Our journey into the layers of virtualization continues. This time, we’re going to examine the concept of network virtualization (see Figure 5-1). Network virtualization refers to tools used to present an artificial view of the network environment.
Network virtualization often is supported by network routers, network servers, and the like. Systems executing the organization’s applications and workloads may not know this is happening. Client systems and server systems just see the network as presented by those network resources.
This technology, as with other virtualization technologies, was originally developed for mainframe systems in the late 1960s, was recreated on minicomputers (now called midrange machines) in the 1980s, and started appearing on industry-standard systems (X86-based) in the early 1990s. One difference is that network virtualization often was implemented on separate network servers rather than inside the operating systems supporting clients or servers.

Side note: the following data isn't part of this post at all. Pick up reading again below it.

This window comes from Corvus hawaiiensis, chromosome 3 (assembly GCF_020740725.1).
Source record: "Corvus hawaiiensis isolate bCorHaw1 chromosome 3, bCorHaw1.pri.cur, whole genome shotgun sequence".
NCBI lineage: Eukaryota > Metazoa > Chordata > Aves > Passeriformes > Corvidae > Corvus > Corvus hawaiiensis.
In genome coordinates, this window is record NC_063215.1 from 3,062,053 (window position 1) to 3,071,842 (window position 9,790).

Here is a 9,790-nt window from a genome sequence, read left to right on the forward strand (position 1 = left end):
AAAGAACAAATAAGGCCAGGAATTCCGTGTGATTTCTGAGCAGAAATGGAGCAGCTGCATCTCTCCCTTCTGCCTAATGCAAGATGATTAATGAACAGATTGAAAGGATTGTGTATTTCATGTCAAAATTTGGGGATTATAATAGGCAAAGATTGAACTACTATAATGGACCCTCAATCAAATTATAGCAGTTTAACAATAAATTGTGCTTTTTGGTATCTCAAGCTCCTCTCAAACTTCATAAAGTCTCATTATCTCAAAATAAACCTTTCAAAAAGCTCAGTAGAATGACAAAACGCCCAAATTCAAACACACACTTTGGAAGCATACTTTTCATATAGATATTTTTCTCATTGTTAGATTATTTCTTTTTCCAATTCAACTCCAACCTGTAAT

This type of virtualization is often used in conjunction with several other types.
As shown in Figure 5-2, network virtualization creates an artificial view of the network that hides the physical network from clients and servers. It provides the following ...